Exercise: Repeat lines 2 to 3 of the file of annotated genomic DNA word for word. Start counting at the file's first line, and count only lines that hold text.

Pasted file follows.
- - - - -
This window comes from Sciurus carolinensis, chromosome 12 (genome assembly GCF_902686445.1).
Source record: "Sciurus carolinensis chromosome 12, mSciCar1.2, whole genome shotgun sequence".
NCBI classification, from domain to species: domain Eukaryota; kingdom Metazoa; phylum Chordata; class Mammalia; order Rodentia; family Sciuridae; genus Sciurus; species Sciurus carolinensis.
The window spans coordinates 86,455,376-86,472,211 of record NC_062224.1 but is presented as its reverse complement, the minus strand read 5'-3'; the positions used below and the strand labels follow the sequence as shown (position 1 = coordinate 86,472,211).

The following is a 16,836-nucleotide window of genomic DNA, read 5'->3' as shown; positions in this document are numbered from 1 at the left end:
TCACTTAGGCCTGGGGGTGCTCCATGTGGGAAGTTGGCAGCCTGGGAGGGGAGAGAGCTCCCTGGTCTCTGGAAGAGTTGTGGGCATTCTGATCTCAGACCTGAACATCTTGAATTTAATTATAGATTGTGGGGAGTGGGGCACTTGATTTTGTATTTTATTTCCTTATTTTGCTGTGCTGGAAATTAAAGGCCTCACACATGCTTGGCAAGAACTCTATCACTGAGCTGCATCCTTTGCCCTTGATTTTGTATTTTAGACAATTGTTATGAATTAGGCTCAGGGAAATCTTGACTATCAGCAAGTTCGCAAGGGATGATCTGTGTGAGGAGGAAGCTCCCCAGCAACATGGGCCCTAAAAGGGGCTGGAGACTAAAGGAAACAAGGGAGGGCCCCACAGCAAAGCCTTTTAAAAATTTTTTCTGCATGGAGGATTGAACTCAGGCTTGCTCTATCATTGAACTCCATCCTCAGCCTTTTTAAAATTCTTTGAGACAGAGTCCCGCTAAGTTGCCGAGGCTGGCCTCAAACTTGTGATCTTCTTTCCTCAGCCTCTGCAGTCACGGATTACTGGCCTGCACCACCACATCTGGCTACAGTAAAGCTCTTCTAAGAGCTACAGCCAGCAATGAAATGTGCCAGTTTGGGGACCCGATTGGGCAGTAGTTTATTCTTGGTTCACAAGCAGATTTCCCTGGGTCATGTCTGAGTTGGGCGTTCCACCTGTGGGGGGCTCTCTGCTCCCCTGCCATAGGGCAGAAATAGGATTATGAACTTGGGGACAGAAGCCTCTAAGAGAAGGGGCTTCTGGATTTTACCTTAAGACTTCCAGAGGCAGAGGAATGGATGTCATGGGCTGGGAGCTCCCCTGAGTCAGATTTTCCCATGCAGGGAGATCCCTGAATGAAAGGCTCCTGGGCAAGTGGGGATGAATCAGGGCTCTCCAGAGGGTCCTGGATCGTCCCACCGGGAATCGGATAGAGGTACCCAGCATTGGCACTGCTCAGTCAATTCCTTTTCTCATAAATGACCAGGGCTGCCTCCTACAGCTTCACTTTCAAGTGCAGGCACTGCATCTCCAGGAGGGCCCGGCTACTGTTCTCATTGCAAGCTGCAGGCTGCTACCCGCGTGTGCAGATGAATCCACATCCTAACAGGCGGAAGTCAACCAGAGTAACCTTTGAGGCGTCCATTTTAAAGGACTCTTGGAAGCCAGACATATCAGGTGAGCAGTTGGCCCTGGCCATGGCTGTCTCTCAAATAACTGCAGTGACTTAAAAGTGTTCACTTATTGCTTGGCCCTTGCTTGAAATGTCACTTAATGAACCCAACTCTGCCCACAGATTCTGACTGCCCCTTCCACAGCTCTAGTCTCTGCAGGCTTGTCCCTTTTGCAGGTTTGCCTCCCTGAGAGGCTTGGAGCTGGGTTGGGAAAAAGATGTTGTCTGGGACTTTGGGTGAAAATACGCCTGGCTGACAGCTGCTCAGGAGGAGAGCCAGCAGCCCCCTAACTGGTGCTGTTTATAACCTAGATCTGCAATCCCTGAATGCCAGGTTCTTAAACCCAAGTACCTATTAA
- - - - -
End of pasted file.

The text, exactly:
Source record: "Sciurus carolinensis chromosome 12, mSciCar1.2, whole genome shotgun sequence".
NCBI classification, from domain to species: domain Eukaryota; kingdom Metazoa; phylum Chordata; class Mammalia; order Rodentia; family Sciuridae; genus Sciurus; species Sciurus carolinensis.